Event Title

Race Predicts Identification, Stereotyping, and Perception of Black Women’s Hairstyles.

Poster Number

42

Presenter Information

Malyn V. Pope 3970653Follow

Faculty Mentor

Dr. Merry Sleigh

College

College of Arts and Sciences

Department

Psychology

Location

Richardson Ballroom

Start Date

22-4-2016 2:15 PM

End Date

22-4-2016 4:15 PM

Description

Previous research indicates black women whose features more closely align with Eurocentric beauty standards are rated as more attractive. Attractiveness usually results in more desirable employment outcomes. Many elements of attractiveness have been studied, hairstyles in particular have not. Thus, we examined whether a black woman’s hairstyle impacted perceptions of her personality and earning potential. Other variables of interest were if race or identification with one’s race/ethnicity would influence perceptions of the hairstyles. Participants were randomly presented with an image of a black woman with one of four hairstyles and asked to assess the target’s probable personality traits, occupation, and income. Next, participants responded to questions about their own acceptance of stereotyping behavior and identification within their race. Results revealed race itself was a better predictor of how participants perceived the woman. Black and white participants evaluated the target’s competence levels differently. Black participants were more likely to identify with their own race than white participants. There was a positive relationship between identification with one’s own race and their acceptability of stereotyping behavior. The findings of this study support the notion that black participants are more likely to identify with their own race because of their outgroup status according to social identity theory. Identification with one’s one race did not predict perceptions of the woman’s personality or earning potential; race itself did predict perceptions of competence associated with the hairstyles. These findings provide new evidence to suggest hair may be yet another factor in cross-race perceptions and expectations.

Previously Presented/Performed?

Southeastern Psychological Association (SEPA) Annual Meeting, New Orleans, Louisiana, April 2016

Comments

McNair Scholar

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Apr 22nd, 2:15 PM Apr 22nd, 4:15 PM

Race Predicts Identification, Stereotyping, and Perception of Black Women’s Hairstyles.

Richardson Ballroom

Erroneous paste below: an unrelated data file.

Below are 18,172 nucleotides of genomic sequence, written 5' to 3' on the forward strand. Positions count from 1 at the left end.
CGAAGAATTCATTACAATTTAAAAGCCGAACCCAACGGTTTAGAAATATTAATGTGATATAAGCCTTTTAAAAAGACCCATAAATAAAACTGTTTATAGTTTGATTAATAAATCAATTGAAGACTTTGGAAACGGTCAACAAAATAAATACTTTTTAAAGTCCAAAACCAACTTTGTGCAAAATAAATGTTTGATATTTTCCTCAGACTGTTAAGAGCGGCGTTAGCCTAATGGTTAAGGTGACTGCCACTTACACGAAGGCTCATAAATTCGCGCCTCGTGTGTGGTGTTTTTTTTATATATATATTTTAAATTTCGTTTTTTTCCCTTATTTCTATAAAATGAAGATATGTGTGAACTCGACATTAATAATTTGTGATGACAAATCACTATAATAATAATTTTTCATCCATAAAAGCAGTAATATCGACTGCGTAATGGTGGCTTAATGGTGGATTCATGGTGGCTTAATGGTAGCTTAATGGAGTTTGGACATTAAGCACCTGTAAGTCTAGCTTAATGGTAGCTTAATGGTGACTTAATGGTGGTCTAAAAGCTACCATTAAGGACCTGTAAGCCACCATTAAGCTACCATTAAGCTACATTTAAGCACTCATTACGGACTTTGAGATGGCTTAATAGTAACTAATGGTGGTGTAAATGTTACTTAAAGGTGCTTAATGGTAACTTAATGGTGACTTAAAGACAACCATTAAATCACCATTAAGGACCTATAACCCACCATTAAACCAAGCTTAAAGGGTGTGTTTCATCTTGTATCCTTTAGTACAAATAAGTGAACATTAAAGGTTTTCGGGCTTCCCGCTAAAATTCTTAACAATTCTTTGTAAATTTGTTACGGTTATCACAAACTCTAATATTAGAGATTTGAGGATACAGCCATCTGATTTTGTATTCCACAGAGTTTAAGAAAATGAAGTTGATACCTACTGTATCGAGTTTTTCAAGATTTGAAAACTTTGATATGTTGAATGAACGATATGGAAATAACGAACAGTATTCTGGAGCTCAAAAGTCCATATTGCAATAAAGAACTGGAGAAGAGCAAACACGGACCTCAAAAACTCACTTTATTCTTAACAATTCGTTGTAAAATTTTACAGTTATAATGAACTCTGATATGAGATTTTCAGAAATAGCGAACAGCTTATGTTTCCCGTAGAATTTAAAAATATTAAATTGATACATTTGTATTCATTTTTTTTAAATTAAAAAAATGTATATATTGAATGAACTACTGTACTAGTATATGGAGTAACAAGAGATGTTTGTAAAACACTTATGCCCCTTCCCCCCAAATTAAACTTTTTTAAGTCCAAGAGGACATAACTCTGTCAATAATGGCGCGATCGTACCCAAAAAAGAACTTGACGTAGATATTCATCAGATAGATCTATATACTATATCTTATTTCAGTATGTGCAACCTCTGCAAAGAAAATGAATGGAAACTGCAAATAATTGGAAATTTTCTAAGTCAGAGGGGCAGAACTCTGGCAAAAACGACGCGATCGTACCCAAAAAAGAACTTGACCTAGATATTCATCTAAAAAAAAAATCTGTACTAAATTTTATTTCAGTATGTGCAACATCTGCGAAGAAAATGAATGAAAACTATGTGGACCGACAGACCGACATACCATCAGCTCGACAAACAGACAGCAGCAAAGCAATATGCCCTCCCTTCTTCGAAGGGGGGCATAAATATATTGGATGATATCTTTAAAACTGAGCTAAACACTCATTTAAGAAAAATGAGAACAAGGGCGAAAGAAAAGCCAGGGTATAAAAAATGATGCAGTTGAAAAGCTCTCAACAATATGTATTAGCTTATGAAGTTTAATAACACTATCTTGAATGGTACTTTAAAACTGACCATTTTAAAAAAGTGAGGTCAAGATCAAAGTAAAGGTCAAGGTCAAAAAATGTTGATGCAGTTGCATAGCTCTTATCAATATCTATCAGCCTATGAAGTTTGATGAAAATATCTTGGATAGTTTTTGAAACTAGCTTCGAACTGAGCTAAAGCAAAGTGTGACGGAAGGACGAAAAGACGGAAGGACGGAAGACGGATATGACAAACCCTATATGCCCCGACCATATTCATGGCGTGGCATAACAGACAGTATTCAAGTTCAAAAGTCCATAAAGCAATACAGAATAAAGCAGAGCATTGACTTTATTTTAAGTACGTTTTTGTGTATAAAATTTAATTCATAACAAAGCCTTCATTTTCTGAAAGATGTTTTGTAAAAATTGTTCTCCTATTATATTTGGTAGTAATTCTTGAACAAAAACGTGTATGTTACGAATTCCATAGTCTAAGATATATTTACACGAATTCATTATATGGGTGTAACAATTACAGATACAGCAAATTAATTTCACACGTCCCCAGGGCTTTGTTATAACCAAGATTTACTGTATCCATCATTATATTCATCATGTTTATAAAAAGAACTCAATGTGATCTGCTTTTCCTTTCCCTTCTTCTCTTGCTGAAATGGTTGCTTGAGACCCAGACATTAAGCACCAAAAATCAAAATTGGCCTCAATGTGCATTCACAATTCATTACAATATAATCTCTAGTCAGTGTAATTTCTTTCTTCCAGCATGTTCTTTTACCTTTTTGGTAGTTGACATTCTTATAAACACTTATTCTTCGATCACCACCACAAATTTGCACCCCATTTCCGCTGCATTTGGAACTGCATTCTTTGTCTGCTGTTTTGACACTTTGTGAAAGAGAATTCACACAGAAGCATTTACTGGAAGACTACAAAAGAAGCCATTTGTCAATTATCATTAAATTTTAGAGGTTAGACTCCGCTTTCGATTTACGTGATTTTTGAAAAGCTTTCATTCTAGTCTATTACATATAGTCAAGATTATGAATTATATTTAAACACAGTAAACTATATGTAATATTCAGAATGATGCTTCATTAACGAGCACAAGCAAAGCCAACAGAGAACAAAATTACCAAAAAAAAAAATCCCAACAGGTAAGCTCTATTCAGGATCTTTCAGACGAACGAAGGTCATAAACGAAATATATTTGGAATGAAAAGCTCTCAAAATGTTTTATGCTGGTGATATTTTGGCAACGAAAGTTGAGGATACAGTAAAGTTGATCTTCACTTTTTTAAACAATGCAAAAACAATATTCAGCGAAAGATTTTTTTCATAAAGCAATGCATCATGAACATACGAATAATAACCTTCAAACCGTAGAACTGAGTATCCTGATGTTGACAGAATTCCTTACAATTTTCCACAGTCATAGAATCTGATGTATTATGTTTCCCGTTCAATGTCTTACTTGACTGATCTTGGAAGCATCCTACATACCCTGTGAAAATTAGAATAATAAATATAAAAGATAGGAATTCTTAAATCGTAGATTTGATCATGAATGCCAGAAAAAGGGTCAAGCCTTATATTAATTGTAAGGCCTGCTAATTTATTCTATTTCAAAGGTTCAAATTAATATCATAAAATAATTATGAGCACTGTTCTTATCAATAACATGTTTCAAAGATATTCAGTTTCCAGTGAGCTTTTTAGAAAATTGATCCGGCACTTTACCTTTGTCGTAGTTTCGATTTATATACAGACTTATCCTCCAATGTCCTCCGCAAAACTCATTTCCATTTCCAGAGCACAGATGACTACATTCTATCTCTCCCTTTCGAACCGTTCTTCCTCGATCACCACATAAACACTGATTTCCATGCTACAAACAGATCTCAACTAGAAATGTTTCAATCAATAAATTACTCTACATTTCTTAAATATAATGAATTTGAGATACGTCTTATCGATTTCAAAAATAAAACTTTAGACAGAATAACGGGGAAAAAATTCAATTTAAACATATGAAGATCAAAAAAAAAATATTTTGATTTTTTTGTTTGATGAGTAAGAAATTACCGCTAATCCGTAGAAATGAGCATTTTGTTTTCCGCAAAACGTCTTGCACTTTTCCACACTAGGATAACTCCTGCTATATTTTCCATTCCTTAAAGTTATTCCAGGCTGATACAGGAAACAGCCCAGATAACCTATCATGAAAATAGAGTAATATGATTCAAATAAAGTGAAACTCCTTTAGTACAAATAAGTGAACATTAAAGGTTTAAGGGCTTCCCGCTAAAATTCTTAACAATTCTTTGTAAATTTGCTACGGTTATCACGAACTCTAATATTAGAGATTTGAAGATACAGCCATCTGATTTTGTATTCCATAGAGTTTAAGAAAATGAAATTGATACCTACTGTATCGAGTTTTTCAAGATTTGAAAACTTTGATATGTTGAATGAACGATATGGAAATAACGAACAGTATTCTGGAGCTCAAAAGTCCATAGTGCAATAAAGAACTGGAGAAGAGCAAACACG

Previous research indicates black women whose features more closely align with Eurocentric beauty standards are rated as more attractive. Attractiveness usually results in more desirable employment outcomes. Many elements of attractiveness have been studied, hairstyles in particular have not. Thus, we examined whether a black woman’s hairstyle impacted perceptions of her personality and earning potential. Other variables of interest were if race or identification with one’s race/ethnicity would influence perceptions of the hairstyles. Participants were randomly presented with an image of a black woman with one of four hairstyles and asked to assess the target’s probable personality traits, occupation, and income. Next, participants responded to questions about their own acceptance of stereotyping behavior and identification within their race. Results revealed race itself was a better predictor of how participants perceived the woman. Black and white participants evaluated the target’s competence levels differently. Black participants were more likely to identify with their own race than white participants. There was a positive relationship between identification with one’s own race and their acceptability of stereotyping behavior. The findings of this study support the notion that black participants are more likely to identify with their own race because of their outgroup status according to social identity theory. Identification with one’s one race did not predict perceptions of the woman’s personality or earning potential; race itself did predict perceptions of competence associated with the hairstyles. These findings provide new evidence to suggest hair may be yet another factor in cross-race perceptions and expectations.